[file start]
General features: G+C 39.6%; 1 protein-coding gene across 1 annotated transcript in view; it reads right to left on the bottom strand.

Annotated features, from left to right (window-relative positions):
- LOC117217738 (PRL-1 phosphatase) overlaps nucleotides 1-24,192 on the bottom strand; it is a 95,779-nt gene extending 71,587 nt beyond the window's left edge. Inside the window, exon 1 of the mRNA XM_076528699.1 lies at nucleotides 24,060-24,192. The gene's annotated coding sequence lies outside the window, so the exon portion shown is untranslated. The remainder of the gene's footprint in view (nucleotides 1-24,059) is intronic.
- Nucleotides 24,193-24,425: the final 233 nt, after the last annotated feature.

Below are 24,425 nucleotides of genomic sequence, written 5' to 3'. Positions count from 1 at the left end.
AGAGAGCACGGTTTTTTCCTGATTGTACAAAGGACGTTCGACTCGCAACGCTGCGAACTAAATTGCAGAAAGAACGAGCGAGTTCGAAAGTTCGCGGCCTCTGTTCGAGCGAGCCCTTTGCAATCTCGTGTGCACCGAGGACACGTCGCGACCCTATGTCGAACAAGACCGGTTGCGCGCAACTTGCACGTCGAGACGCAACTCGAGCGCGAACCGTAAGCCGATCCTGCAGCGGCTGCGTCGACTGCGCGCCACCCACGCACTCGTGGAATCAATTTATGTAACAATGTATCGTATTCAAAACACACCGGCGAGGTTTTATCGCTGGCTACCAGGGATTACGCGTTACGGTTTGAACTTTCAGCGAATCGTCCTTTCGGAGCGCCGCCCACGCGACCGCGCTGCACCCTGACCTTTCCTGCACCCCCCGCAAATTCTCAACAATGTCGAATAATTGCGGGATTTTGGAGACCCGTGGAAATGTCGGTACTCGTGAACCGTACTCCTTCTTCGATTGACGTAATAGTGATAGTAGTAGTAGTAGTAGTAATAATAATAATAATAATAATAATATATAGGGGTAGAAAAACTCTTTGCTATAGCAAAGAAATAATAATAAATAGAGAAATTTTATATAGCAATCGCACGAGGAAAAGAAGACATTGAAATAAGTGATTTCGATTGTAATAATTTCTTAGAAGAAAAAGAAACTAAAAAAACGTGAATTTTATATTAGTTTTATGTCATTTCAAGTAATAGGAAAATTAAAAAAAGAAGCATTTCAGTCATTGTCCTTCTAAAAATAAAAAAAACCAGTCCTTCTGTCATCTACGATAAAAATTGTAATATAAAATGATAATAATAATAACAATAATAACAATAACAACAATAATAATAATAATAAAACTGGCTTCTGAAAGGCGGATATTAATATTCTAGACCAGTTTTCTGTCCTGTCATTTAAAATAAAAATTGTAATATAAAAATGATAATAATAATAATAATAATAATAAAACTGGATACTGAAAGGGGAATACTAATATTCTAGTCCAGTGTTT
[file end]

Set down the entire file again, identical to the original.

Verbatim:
General features: G+C 39.6%; 1 protein-coding gene across 1 annotated transcript in view; it reads right to left on the bottom strand.

Annotated features, from left to right (window-relative positions):
- LOC117217738 (PRL-1 phosphatase) overlaps nucleotides 1-24,192 on the bottom strand; it is a 95,779-nt gene extending 71,587 nt beyond the window's left edge. Inside the window, exon 1 of the mRNA XM_076528699.1 lies at nucleotides 24,060-24,192. The gene's annotated coding sequence lies outside the window, so the exon portion shown is untranslated. The remainder of the gene's footprint in view (nucleotides 1-24,059) is intronic.
- Nucleotides 24,193-24,425: the final 233 nt, after the last annotated feature.

Below are 24,425 nucleotides of genomic sequence, written 5' to 3'. Positions count from 1 at the left end.
AGAGAGCACGGTTTTTTCCTGATTGTACAAAGGACGTTCGACTCGCAACGCTGCGAACTAAATTGCAGAAAGAACGAGCGAGTTCGAAAGTTCGCGGCCTCTGTTCGAGCGAGCCCTTTGCAATCTCGTGTGCACCGAGGACACGTCGCGACCCTATGTCGAACAAGACCGGTTGCGCGCAACTTGCACGTCGAGACGCAACTCGAGCGCGAACCGTAAGCCGATCCTGCAGCGGCTGCGTCGACTGCGCGCCACCCACGCACTCGTGGAATCAATTTATGTAACAATGTATCGTATTCAAAACACACCGGCGAGGTTTTATCGCTGGCTACCAGGGATTACGCGTTACGGTTTGAACTTTCAGCGAATCGTCCTTTCGGAGCGCCGCCCACGCGACCGCGCTGCACCCTGACCTTTCCTGCACCCCCCGCAAATTCTCAACAATGTCGAATAATTGCGGGATTTTGGAGACCCGTGGAAATGTCGGTACTCGTGAACCGTACTCCTTCTTCGATTGACGTAATAGTGATAGTAGTAGTAGTAGTAGTAATAATAATAATAATAATAATAATATATAGGGGTAGAAAAACTCTTTGCTATAGCAAAGAAATAATAATAAATAGAGAAATTTTATATAGCAATCGCACGAGGAAAAGAAGACATTGAAATAAGTGATTTCGATTGTAATAATTTCTTAGAAGAAAAAGAAACTAAAAAAACGTGAATTTTATATTAGTTTTATGTCATTTCAAGTAATAGGAAAATTAAAAAAAGAAGCATTTCAGTCATTGTCCTTCTAAAAATAAAAAAAACCAGTCCTTCTGTCATCTACGATAAAAATTGTAATATAAAATGATAATAATAATAACAATAATAACAATAACAACAATAATAATAATAATAAAACTGGCTTCTGAAAGGCGGATATTAATATTCTAGACCAGTTTTCTGTCCTGTCATTTAAAATAAAAATTGTAATATAAAAATGATAATAATAATAATAATAATAATAAAACTGGATACTGAAAGGGGAATACTAATATTCTAGTCCAGTGTTT